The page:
Washington, DC. – With the process of crafting health care reform legislation underway before the Senate Finance Committee, Committee Member Idaho Senator Mike Crapo says doctors must maintain their critical role in leading health care decision-making. Crapo is co-sponsoring the PATIENTS (Preserving Access to Targeted, Individualized, and Effective New Treatments and Services) Act of 2009, which has been introduced by fellow Committee member Senator Jon Kyl (R-Arizona) and Senate Republican Leader Mitch McConnell (R-Kentucky).
The PATIENTS Act would protect the critical doctor-patient relationship on health care decisions, ensuring that patients, not Washington bureaucrats, can decide the best course for medical care. The Act would ensure that comparative effectiveness research, which is often used to determine the clinical effectiveness of a given procedure, does not result in the rationing of health care, which has been criticized in government-run health care systems in other countries. The bill has been endorsed by the American Medical Association.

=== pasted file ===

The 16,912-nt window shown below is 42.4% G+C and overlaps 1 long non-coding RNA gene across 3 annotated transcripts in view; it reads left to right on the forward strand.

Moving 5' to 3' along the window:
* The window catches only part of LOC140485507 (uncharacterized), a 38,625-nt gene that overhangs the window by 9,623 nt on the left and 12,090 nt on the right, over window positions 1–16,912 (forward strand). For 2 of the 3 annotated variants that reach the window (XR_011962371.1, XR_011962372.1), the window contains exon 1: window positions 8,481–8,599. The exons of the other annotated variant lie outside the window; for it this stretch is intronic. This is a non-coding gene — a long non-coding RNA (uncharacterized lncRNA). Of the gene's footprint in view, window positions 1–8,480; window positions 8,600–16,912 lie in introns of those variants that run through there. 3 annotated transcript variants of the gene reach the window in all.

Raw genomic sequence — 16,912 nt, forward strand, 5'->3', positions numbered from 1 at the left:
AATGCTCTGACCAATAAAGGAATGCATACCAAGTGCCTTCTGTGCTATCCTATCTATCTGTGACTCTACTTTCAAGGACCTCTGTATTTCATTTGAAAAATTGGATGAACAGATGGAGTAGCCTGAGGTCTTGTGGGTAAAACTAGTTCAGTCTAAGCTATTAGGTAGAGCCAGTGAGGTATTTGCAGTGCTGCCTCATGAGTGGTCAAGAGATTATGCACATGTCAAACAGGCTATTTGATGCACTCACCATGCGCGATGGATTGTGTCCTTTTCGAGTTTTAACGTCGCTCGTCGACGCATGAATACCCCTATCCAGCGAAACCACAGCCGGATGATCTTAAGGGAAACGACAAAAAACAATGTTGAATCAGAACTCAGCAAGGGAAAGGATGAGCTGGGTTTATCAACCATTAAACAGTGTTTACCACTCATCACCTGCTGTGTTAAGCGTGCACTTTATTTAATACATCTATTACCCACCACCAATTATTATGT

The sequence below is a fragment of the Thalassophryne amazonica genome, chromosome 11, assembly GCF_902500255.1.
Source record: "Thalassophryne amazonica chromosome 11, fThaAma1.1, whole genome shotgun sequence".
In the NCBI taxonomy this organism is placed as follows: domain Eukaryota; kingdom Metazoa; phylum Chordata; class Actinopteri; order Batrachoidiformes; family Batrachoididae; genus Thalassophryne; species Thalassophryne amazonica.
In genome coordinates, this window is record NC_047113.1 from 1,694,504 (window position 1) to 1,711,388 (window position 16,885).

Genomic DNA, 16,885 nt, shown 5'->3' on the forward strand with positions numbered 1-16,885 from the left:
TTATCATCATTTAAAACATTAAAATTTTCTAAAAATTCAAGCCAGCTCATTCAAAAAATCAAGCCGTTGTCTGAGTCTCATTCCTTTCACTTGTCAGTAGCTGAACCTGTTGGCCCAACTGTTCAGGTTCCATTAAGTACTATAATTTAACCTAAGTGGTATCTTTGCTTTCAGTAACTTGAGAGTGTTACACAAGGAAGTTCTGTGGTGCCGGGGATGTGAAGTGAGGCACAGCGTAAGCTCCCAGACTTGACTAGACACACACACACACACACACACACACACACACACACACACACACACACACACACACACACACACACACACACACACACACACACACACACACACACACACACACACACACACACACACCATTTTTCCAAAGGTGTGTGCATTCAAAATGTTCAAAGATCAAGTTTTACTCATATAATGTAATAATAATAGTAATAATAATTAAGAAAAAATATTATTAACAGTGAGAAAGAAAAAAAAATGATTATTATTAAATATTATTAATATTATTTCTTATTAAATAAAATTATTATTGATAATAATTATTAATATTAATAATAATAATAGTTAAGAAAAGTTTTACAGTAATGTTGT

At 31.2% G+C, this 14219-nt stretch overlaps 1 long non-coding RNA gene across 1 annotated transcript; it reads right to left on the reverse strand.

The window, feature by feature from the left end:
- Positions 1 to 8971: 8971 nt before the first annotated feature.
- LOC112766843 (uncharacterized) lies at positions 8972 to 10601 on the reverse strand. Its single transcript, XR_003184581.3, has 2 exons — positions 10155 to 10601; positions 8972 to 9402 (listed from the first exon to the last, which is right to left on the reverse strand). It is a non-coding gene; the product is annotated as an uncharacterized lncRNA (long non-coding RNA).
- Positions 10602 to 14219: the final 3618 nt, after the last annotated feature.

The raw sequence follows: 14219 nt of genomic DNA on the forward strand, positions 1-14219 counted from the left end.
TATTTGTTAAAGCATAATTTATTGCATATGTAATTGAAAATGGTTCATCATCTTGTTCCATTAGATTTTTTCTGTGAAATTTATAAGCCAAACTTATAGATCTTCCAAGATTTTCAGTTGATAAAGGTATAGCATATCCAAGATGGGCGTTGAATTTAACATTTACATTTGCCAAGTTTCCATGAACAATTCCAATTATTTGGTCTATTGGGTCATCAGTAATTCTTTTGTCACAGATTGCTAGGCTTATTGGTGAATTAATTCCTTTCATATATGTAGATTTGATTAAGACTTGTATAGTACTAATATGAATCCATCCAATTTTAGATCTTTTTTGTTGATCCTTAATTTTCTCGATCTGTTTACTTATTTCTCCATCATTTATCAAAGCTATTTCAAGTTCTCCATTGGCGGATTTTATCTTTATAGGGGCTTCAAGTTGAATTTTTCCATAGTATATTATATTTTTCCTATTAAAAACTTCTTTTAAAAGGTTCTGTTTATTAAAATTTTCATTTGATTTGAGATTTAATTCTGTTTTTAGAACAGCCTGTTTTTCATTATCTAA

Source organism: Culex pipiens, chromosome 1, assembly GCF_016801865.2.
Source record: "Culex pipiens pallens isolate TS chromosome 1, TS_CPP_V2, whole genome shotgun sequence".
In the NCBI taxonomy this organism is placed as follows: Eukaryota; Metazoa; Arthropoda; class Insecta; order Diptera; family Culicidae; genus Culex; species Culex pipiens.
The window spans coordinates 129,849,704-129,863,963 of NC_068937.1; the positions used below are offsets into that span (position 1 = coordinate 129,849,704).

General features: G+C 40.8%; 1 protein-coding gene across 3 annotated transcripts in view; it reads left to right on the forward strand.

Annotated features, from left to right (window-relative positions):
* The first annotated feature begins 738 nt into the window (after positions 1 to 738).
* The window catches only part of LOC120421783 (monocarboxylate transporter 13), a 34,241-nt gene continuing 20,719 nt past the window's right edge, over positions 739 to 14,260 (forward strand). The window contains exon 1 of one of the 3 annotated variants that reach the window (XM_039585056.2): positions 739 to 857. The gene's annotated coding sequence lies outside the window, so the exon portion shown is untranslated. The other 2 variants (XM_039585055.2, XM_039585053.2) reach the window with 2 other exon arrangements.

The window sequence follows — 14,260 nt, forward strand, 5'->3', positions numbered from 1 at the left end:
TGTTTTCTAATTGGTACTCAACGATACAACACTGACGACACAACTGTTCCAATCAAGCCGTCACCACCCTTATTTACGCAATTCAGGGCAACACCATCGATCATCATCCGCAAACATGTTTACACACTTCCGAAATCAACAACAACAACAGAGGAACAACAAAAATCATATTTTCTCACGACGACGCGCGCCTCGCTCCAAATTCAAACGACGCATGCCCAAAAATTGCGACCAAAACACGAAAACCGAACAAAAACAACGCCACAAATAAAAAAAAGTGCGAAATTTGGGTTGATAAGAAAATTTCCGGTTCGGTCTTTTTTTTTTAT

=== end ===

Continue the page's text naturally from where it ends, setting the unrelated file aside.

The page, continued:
“The PATIENTS Act is a necessary safeguard, especially as the Finance Committee considers the Administration’s plans for a so-called ‘government option’ for health care insurance,” Crapo said. “That option would be a new government insurance company, paid for by taxpayers. Most importantly, private market insurers would be forced to compete with this new government plan, with prices and rates set by the government.
“This creates problems for coverage and cost. The Congressional Budget Office has estimated that some recent health reform proposals could cost more than $1 trillion over the next decade, but cover only 16 million new Americans because most will move from other programs, like Medicare and Medicaid, or from employer-sponsored insurance. When you consider the costs, plus the questions over rationing and government control of health decisions, it is clear we need proposals like the PATIENTS Act to be debated here in Congress,” he added.
The PATIENTS Act of 2009 would prohibit the government from using cost arguments to deny care ordered by a doctor. In introducing the legislation, Crapo, Kyl, McConnell and others have pointed out Britain’s health care system last year denied patients in that country access to four kidney cancer drugs that might have prolonged their lives.